In an act of compassion, Tesla ripped up his contract. He was simply grateful to his friend for believing in him when no one else did.

Tesla willingly walked away from $12 million in royalties. Today, this would have been worth over $3oo million. He might have even become the world’s first billionaire and the wealthiest person on the planet.

As compensation for using his AC patents forever, Tesla received $216,000, which he used to set up laboratories in New York.

The Golden Era of Inventions

Thus began a period of many inventions. Tesla held over 300 patents in his lifetime.

In 1891, he invented his most well-known invention – the Tesla Coil. This device could produce large amounts of high voltage electricity.

Tesla Coil Nikola Tesla

Tesla sitting next to his “magnifying transmitter” generating millions of volts.

With his technology, he invented many things, including an early version of neon lighting. He also invented the Tesla Turbine, a bladeless turbine for vehicles.

By experimenting with radiation, he pioneered X-ray technology.

An X-ray of Nikola Tesla's hand

An X-ray that Tesla took of his own hand.

In 1989, he built one of the first remote controls. He used it to control a miniature boat in Madison Square Garden, New York. It was so ahead of its time that people thought he was using magic to make it move.

radio-controlled boat by Nikola Tesla

Tesla’s radio-controlled boat.

He even experimented with and demonstrated wireless lighting. But, he never received backing for his idea.

wireless lighting demonstration by nikola tesla

Tesla demonstrating wireless lighting by “electrostatic induction” at Columbia College via two long Geissler tubes in his hands.

The Tesla Coil helped him send and receive radio signals. He believed that wireless technology could one day power the globe. The visionary that he was, he devoted his time and research to this project.

He had invented the technology for the radio, or as he called it, wireless telegraphy.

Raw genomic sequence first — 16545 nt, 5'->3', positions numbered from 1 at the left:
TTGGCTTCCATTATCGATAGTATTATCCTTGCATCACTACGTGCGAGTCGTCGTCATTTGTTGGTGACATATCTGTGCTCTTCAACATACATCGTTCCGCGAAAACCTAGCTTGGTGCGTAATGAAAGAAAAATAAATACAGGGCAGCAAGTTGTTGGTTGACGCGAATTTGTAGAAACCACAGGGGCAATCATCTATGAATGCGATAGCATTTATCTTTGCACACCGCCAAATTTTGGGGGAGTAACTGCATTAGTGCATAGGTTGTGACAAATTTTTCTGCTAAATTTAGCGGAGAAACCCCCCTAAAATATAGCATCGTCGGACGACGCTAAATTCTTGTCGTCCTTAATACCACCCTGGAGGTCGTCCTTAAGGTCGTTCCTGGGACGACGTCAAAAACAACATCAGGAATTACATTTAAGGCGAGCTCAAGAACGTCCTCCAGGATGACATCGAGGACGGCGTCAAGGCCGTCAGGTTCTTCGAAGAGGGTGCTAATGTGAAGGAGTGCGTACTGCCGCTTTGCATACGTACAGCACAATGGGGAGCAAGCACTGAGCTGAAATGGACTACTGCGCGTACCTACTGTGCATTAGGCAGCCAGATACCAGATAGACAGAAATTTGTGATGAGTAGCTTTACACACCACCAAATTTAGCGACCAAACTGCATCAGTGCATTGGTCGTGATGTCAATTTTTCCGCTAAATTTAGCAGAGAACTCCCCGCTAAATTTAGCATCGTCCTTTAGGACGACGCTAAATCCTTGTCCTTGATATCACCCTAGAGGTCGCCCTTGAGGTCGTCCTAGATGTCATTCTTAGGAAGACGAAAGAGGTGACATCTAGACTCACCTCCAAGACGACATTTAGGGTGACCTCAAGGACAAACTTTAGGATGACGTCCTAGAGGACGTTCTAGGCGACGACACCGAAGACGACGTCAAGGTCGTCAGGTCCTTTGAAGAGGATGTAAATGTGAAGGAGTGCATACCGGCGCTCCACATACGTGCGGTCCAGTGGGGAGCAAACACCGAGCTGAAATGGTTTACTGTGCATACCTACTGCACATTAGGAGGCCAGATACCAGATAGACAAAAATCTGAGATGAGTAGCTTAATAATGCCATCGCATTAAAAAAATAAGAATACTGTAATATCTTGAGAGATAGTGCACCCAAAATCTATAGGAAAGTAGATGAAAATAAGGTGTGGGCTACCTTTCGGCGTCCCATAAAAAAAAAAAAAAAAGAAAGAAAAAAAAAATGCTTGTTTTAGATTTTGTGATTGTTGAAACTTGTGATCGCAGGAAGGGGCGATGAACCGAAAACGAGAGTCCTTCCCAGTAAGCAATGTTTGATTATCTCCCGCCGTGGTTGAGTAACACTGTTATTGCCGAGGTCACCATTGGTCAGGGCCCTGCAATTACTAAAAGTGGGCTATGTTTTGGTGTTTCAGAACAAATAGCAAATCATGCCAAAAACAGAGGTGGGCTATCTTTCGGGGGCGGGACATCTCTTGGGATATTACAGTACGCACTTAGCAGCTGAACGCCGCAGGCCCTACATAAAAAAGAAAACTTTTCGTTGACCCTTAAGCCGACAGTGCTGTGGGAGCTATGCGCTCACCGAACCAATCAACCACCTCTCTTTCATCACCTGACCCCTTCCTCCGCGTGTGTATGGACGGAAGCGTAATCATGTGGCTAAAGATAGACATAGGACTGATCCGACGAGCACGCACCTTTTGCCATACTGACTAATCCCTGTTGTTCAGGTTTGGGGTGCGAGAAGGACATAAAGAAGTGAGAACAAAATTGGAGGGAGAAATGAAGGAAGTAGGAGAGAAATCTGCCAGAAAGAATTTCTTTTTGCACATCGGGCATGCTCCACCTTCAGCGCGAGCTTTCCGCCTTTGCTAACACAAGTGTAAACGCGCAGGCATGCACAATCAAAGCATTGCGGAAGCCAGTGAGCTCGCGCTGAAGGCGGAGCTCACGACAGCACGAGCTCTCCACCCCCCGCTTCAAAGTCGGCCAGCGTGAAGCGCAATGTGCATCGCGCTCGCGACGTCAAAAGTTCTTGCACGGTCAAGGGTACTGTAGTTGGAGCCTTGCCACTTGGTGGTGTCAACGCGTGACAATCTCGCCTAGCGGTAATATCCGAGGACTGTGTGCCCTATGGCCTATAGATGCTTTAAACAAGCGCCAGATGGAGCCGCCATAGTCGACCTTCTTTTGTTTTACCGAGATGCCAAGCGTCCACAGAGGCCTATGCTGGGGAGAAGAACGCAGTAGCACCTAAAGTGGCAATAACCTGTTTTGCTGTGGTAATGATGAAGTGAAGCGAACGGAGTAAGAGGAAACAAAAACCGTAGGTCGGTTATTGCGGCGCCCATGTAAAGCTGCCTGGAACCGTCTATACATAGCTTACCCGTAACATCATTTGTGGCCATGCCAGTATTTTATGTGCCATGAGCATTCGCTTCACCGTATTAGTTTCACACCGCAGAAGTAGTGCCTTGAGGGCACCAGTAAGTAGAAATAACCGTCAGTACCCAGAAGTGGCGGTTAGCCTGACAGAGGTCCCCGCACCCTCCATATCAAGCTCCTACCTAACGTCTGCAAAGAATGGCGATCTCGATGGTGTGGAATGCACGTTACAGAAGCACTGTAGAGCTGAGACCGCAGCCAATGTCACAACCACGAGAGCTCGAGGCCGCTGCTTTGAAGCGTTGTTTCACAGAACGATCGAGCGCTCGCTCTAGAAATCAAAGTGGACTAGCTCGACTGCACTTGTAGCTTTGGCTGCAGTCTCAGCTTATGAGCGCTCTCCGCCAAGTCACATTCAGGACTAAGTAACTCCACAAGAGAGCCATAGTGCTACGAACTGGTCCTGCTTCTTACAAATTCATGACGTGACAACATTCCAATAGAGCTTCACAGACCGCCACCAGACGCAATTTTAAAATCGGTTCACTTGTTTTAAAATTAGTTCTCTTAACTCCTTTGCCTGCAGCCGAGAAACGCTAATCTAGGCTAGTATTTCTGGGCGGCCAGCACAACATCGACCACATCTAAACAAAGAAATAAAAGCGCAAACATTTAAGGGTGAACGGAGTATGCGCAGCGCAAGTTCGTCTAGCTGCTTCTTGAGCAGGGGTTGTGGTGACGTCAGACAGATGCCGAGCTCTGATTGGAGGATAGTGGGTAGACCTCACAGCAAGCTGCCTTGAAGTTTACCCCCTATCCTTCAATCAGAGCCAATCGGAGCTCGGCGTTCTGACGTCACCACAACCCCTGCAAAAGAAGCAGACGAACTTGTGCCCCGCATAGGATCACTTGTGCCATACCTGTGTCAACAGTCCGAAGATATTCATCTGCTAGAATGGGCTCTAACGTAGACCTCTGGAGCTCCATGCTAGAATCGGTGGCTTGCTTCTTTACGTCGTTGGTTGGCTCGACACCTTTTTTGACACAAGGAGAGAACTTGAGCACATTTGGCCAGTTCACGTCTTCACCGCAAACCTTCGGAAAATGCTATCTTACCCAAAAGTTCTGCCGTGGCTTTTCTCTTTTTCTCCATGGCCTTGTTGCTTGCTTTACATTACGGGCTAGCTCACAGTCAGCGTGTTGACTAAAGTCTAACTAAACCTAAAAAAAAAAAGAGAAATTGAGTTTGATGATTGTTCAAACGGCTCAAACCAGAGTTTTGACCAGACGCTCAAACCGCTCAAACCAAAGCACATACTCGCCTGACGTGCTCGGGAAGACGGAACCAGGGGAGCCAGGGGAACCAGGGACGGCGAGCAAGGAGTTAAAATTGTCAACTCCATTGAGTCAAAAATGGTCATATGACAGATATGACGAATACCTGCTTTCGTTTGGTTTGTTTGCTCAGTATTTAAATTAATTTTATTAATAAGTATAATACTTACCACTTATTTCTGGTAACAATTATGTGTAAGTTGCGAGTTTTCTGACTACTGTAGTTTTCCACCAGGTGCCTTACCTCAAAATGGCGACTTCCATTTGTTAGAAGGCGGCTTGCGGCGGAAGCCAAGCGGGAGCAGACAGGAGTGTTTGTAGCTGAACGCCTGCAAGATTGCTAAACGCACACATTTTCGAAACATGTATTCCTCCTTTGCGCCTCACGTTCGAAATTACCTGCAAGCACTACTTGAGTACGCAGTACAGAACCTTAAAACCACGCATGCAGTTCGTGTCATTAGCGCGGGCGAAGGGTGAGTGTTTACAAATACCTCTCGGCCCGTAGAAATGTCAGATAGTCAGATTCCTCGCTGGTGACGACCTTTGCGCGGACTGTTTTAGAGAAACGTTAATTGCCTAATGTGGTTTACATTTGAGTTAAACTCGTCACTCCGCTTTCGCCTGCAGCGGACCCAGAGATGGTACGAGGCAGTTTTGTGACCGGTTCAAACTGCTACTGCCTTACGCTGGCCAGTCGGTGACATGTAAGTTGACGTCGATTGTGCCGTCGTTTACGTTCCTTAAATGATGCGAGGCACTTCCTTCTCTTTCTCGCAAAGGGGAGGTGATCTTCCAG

When Tragedy Struck

Tesla was finally getting ready to broadcast his first radio signal, when disaster struck. In 1895, a fire broke out in his New York lab and years of his research and equipment went up in flames. 

Two years after the incident, Tesla applied for a patent for his radio. At the same time, Guglielmo Marconi, an Italian entrepreneur was also working on the radio. 

In 1901, Marconi was able to send the world’s first transatlantic radio message. But, he had used 17 of Tesla’s patents to do it. The US patent office awarded Marconi the patent for the invention of the radio, and he even won the Nobel Prize in Physics.

Marconi radio

Marconi with the device he used in his first long-distance radio transmissions.

Tesla was furious and sued Marconi claiming infringement on his patents. The case dragged on for years and only settled in Tesla’s favour after his death.

Things went downhill for Tesla after the Radio incident.

The Final Attempts

Tesla was passionate about introducing wireless communication to the world. He believed that his system could not only distribute electricity around the globe, but also help the world communicate with only a tiny device.

He built a large wireless transmission station in New York called the Wardenclyffe tower to give life to his theory. Unfortunately, he did not find anyone to invest in his idea. He had no choice but to abandon his dream project in 1905. 

Once again, Tesla was well ahead of his time.

Nikola Tesla's Wardenclyffe plant

Tesla’s Wardenclyffe plant on Long Island, NY

In 1933, he was out of money, and went to live in the New Yorker hotel, which was paid for by his friend, Westinghouse. A decade later, he died penniless in the same hotel.

Despite his defeats, Tesla had not stopped innovating in his mind, even towards the end. He said that he had invented a motor powered by cosmic rays, which could run for 500 years. He claimed to have built a machine to photograph thoughts. And, also mentioned that he invented a “peace ray” that could bring down 10,000 aeroplanes at 200 miles. 

Nikola Tesla thought camera

A representation of the thought camera Tesla described at his 1933 birthday party

Although he was thought to be a “mad scientist”, he promised to show the world his inventions in due time, but never could.

Remembering a Remarkable Man

Nikola Tesla was one of the greatest inventors of all time. But, he failed in many of his ventures because he was not a capitalist. He did not make the decisions that a typical person with a business mind would. 

He was not concerned about wealth; rather, he was always in the pursuit of science for humanity. This conviction is also probably why he is not as well-remembered as the other great scientists that we know of.

Tesla wanted to change the world, and whether he knew it or not, he did. His story, full of ups and downs, leaves us wondering — if he was given the right resources and shown a little faith, where would the world be today?

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About the Author

Vandya is a copywriter by the day and an amateur illustrator by the night. She's a cat mom 24/7. As a certified organisation freak, she lives and breathes in Notion. With a head full of ideas, she is passionate about crafting interesting concepts - for work or play. To kick back at the end of the day, she likes binge-watching shows with an inclination for all things spooky.